A correspondent to this week's Spectator has just read a book which he thinks demonstrates the true identity of the works of Shakespeare, based on a decoding of the dedication to the sonnets: 'to the onlie begetter of these insuing sonnets mr w h all happinesse'. Brenda James, in The Truth Will Out (2005) shows that it is an anagram of 'the wise thorp hid thy poet, Henry Nevell writer'. Thorpe was the publisher. Henry Neville was a contemporary.
It's amazing what you can do with anagrams. To take another one, Robert Nield's Breaking the Shakespeare Codes: the Sensational Discovery of the Bard's True Identity (2007) shows you can twist the letters around to make it read: 'Bringe help to William Hastings the unseene poet of these sonnets'.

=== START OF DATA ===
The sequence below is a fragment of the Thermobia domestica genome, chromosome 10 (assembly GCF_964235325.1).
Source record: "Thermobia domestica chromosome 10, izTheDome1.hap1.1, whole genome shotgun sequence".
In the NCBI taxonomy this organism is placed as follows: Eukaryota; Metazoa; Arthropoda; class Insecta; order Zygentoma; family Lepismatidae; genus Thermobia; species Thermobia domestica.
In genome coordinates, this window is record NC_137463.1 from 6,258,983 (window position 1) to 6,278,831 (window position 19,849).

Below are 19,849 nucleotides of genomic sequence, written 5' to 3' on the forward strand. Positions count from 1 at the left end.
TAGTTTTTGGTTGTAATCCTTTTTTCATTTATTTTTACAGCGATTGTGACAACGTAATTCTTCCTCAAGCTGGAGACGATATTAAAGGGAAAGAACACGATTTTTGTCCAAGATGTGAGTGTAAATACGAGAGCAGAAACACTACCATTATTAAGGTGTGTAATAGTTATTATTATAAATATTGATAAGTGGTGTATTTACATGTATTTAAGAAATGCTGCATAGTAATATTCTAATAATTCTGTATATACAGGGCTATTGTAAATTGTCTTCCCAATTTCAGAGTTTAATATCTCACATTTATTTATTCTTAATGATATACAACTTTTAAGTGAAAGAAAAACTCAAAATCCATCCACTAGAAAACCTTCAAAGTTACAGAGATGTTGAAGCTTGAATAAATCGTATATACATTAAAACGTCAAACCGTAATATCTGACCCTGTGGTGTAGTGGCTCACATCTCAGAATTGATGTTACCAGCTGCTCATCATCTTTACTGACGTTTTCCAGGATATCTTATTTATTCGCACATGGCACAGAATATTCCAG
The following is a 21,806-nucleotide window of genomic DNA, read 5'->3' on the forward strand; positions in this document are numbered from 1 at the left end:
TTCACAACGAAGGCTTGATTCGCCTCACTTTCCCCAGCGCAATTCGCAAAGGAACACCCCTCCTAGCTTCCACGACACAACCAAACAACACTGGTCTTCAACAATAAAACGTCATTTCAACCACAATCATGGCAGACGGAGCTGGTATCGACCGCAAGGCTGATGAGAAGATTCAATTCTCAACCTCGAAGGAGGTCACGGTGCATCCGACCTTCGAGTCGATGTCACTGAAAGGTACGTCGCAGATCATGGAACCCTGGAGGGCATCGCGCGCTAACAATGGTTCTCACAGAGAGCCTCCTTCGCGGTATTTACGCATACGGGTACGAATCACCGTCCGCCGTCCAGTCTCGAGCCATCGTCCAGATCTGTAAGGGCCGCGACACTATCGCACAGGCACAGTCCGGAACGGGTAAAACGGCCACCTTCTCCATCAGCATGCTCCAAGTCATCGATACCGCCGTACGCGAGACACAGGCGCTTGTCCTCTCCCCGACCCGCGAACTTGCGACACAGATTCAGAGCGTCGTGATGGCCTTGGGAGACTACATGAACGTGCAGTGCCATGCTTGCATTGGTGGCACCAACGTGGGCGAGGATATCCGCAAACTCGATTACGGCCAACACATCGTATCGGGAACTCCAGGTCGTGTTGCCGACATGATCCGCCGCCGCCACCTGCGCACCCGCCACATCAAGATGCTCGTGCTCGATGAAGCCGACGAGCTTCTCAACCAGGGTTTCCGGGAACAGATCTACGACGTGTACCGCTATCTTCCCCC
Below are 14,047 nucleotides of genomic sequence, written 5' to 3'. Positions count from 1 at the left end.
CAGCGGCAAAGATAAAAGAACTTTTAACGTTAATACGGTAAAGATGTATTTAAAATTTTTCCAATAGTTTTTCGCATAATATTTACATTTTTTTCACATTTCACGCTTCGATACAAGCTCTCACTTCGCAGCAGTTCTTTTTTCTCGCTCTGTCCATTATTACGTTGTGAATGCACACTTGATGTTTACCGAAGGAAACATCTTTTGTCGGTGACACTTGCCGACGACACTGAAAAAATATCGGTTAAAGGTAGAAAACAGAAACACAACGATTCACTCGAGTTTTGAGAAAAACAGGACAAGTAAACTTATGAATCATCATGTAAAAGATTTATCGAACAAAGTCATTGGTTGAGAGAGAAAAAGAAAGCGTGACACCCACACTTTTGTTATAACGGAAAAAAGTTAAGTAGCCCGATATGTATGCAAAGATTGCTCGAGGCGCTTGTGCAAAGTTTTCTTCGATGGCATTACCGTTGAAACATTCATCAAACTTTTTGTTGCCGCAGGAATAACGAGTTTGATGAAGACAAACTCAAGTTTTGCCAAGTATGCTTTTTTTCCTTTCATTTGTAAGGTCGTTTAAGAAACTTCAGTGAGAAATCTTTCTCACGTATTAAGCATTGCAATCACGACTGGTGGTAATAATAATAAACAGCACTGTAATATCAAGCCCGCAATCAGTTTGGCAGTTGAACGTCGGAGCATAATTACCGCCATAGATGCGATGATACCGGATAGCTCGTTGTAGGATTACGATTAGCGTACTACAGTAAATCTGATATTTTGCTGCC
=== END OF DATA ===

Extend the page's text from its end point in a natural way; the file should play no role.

There's always a bit of cheating going on in these exercises. The Brenda James solution requires you to take a vowel (the 'u' in 'insuing') as a consonant (the 'v' of 'Neville'). The Nield solution requires that you miss out one of the letters (the 'r' of 'mr').
If you keep all the letters in, and maintain their values, you can find all sorts of things. 'George W Bush' is in there, for a start. I have spent months of research (well, five minutes, actually) to make the following sensational discovery about who the real author of the Sonnets was, and what he thought about all those who would later be unable to believe that a glover from Stratford could be a genius.
onlie he wiliam shagsper is the sonnet begetter
flee nonstop hunts
'Shagsper' is one of the attested spellings of the name, at the time.
By the way, the dedication also contains the words 'best wishes in the happie festiue season'. Which seems an appropriate way to end this pre-Christmas post.